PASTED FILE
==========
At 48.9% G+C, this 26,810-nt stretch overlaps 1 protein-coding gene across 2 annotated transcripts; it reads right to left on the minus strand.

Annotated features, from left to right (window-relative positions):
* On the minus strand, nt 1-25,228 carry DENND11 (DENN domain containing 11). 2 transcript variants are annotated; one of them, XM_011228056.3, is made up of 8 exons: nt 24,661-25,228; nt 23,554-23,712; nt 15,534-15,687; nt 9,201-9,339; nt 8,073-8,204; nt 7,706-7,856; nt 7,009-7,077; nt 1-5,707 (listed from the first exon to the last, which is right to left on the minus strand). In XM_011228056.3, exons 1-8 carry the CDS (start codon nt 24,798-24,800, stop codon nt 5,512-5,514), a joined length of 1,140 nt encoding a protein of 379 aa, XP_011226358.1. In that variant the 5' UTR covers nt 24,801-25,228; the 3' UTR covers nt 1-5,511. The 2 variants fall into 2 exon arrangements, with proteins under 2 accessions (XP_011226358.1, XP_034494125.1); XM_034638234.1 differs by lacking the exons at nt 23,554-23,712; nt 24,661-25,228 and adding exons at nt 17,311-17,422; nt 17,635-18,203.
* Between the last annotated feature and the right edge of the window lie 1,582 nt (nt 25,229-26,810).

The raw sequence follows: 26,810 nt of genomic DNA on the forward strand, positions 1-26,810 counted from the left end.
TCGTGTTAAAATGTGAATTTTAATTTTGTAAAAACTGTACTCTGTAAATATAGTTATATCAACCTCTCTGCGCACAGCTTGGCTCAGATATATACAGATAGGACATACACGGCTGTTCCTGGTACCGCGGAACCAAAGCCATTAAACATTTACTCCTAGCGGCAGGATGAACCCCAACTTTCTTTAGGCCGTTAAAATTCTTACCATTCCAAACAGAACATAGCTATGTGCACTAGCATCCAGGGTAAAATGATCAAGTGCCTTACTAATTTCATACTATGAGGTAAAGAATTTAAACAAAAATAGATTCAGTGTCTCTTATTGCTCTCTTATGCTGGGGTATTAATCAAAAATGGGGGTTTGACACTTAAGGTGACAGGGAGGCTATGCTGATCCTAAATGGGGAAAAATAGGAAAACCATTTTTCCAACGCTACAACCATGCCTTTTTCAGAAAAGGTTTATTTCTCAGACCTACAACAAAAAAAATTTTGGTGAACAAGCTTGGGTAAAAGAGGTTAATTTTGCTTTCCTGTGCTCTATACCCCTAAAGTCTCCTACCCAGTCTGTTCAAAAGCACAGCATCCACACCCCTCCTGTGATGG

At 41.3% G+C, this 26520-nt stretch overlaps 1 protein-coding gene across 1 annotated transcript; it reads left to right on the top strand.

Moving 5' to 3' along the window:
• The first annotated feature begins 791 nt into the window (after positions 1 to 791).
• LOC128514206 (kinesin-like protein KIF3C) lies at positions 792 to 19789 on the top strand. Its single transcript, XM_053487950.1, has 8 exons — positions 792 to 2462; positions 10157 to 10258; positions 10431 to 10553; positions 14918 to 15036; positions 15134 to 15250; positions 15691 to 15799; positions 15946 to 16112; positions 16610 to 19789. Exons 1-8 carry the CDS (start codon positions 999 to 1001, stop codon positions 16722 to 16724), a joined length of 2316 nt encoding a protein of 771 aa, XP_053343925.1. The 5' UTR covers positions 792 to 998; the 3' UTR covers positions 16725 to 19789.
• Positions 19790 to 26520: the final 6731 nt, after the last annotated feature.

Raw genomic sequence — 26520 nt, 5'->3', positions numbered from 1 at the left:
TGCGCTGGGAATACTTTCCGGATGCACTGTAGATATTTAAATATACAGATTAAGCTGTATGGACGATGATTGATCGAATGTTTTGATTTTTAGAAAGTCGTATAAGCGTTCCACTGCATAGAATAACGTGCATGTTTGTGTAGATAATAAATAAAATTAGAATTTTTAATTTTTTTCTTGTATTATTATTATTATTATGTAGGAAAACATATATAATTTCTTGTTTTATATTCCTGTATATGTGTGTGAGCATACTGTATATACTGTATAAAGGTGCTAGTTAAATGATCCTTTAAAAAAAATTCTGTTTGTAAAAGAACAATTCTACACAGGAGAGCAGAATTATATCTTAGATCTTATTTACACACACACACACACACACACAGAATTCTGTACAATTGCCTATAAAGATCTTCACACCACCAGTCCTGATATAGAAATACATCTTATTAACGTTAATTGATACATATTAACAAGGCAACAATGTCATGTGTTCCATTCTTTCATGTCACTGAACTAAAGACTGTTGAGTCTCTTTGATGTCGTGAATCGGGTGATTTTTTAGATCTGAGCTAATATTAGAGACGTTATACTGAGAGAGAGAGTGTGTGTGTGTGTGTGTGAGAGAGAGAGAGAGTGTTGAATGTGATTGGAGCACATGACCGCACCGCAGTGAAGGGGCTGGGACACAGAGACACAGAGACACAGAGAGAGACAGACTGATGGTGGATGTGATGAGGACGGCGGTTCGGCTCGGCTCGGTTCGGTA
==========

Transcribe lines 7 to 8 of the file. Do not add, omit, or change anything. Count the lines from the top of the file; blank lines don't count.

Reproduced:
At 41.3% G+C, this 26520-nt stretch overlaps 1 protein-coding gene across 1 annotated transcript; it reads left to right on the top strand.

Moving 5' to 3' along the window: